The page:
#NASARemembers indeed.

 - Ed Kyle
ESPN is running a front-page story today that is a new article on the same topic: http://www.espn.com/espn/feature/story/_/id/23902766/nasa-astronaut-ellison-onizuka-soccer-ball-survived-challenger-explosion.

Looks like there will be an E:60 (ESPN's hour-long documentary format) presentation airing July 1st.
« Last Edit: 06/29/2018 07:11 pm by abaddon »

Offline penguin44

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Re: Challenger STS-51L
« Reply #210 on: 01/29/2019 05:32 am »
I am still emotionally wrecked by this event 33 years later. My heart pounds and hands shake. Our class watched it launch on tv. Myself and a few other students were really into the shuttle since day 1. We were 9 at the time of this accident. The three of us knew that was an odd thing before the reports came in. We said it was bad and we just were told that we were nerds.

Offline woods170

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Re: Challenger STS-51L
« Reply #211 on: 03/07/2019 07:43 pm »
The last flight of Challenger before the fateful STS-51L mission was STS-61A, a Spacelab mission known as D1. Dutch astronaut Wubbo Ockels flew on STS-61A for ESA.
As with all astronauts who had ever flown on the shuttle, prior to STS-51L, Wubbo was sent a copy of the Report of the Presidential Commission on the Space Shuttle Challenger Accident.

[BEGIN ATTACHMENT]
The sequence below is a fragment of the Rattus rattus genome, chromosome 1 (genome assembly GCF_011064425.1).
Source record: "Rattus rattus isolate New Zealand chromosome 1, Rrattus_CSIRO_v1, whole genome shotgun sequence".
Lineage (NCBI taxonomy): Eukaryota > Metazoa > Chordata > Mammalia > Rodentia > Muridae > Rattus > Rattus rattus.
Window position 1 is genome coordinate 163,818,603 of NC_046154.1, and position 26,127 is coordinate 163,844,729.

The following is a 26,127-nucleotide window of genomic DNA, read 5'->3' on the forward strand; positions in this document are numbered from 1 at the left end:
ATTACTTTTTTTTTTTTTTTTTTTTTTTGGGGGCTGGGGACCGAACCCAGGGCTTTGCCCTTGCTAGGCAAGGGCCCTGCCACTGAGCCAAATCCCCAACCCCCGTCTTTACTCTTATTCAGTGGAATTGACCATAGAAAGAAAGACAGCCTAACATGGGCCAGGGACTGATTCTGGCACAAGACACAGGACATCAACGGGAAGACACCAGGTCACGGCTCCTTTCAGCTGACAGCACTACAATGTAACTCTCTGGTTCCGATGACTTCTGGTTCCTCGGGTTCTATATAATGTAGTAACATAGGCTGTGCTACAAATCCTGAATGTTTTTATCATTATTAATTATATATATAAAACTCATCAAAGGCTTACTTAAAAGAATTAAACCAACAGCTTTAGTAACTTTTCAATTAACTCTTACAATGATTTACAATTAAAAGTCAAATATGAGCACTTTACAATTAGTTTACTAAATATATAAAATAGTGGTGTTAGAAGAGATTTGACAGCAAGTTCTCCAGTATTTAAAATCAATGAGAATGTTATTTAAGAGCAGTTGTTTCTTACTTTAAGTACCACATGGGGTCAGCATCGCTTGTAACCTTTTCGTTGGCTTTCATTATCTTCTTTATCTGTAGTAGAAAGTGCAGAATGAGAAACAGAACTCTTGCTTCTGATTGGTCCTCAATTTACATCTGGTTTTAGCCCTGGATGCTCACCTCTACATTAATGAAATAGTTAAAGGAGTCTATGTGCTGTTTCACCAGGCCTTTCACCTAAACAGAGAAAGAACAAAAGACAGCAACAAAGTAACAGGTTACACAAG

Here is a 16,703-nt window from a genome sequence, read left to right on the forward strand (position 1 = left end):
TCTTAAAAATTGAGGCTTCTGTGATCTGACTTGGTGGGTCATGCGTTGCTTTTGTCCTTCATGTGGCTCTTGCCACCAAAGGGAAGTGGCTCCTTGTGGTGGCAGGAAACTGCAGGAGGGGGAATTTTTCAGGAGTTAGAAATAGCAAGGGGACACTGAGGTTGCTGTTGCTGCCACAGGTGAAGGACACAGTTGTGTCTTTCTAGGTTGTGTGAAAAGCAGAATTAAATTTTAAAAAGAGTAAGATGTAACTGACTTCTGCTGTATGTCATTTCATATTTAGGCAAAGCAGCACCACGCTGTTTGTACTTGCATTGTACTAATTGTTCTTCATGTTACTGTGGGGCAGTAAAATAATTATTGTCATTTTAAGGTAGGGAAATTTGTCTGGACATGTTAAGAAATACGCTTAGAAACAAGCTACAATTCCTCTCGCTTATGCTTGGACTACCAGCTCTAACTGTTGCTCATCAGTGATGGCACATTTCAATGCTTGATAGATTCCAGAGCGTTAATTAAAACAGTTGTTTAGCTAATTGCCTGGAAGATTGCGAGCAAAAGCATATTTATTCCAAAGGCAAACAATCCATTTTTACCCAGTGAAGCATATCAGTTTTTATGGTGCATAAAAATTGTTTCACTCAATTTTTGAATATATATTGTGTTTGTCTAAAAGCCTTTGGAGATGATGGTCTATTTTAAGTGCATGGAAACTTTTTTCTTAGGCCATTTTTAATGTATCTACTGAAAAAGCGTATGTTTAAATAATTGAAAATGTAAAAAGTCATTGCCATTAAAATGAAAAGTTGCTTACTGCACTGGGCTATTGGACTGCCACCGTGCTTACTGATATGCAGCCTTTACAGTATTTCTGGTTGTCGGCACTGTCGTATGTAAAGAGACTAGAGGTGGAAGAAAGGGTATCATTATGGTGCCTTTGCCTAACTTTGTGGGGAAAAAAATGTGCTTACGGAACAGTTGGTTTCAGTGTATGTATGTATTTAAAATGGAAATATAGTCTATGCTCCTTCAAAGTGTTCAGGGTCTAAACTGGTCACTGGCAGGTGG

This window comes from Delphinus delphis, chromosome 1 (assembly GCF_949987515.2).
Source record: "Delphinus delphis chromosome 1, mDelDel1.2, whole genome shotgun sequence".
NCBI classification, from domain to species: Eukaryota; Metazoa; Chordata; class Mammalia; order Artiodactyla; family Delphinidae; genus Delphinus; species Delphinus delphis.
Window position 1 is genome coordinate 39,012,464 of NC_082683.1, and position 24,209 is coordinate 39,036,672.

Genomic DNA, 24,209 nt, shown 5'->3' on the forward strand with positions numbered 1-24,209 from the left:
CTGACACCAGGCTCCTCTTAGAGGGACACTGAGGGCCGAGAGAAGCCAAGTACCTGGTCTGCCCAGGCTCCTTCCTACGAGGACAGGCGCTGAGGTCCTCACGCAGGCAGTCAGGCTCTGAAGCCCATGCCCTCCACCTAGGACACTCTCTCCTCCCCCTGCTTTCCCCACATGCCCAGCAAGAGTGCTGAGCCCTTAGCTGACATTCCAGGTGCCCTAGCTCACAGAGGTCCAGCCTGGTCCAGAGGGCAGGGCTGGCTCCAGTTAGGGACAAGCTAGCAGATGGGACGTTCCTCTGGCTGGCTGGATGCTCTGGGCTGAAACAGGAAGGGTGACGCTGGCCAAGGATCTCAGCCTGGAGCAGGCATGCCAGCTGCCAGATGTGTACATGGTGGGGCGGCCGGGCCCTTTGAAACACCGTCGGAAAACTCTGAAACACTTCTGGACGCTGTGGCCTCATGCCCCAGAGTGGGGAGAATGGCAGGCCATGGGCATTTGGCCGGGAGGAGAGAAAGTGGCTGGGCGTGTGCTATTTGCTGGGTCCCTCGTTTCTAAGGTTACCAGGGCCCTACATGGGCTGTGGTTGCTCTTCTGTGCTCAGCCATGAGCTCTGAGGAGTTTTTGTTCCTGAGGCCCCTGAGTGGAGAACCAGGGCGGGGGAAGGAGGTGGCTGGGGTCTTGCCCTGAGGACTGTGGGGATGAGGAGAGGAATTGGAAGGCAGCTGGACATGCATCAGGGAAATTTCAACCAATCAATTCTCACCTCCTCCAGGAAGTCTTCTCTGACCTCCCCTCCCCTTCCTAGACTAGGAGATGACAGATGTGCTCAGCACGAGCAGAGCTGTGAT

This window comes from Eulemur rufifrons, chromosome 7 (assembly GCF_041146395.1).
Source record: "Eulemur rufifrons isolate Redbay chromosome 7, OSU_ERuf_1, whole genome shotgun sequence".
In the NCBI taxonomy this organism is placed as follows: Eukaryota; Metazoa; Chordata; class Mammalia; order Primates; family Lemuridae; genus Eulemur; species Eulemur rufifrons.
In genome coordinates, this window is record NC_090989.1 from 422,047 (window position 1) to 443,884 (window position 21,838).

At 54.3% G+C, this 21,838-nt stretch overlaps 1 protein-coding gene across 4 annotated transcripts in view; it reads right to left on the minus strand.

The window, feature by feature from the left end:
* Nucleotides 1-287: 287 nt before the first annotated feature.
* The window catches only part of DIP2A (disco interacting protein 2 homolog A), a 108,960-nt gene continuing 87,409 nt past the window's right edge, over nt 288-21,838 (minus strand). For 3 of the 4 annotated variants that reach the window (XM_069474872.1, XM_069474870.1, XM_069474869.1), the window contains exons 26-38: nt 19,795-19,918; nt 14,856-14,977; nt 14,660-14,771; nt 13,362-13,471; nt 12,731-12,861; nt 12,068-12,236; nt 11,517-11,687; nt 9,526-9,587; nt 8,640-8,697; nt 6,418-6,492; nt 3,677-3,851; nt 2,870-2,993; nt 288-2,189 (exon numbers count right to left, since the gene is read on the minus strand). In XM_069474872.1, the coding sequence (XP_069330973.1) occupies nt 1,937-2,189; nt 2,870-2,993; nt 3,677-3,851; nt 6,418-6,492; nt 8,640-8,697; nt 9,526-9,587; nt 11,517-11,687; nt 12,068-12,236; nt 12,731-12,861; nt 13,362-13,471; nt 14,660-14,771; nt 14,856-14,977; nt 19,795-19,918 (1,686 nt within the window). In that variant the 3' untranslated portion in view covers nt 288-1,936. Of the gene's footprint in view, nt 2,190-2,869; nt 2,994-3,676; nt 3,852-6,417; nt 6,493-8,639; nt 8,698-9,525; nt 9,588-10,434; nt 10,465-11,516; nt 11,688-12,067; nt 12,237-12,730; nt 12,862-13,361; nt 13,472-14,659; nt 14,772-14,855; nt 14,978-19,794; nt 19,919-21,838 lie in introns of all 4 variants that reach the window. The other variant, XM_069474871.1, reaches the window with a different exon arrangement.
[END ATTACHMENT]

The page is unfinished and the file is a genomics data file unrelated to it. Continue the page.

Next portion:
It was from this report that Wubbo (and many other astronauts) learned that on previous missions (such as STS-61A) substantial failures of the SRB O-rings had occurred.
Many years ago Wubbo donated his personal copy of the report to the NRM museum where I work as a volunteer. We have several copies of the report in our collection and we are in the process of selling off most of the duplicates.
By sheer incident I managed to get my hands on the copy that had once belonged to Wubbo Ockels. His signature is still in it, but smeared pretty badly. That's what you get when putting a signature on smooth paper with a fountain pen: smearing.
Like many copies of the report it is in a bad condition. Getting the thing printed back in 1986 has clearly been a rush job. The glued spine of the paperback is crumbling to dust and already half of the pages have let go of the spine.
Somehow, reading this beat-up copy of the report made much more of an impact on me than did reading of the digital copy of the report that is available on the internet.
Having tangible stuff from that dreadful year in spaceflight makes the Challenger tragedy all the more real for me.
« Last Edit: 03/07/2019 07:44 pm by woods170 »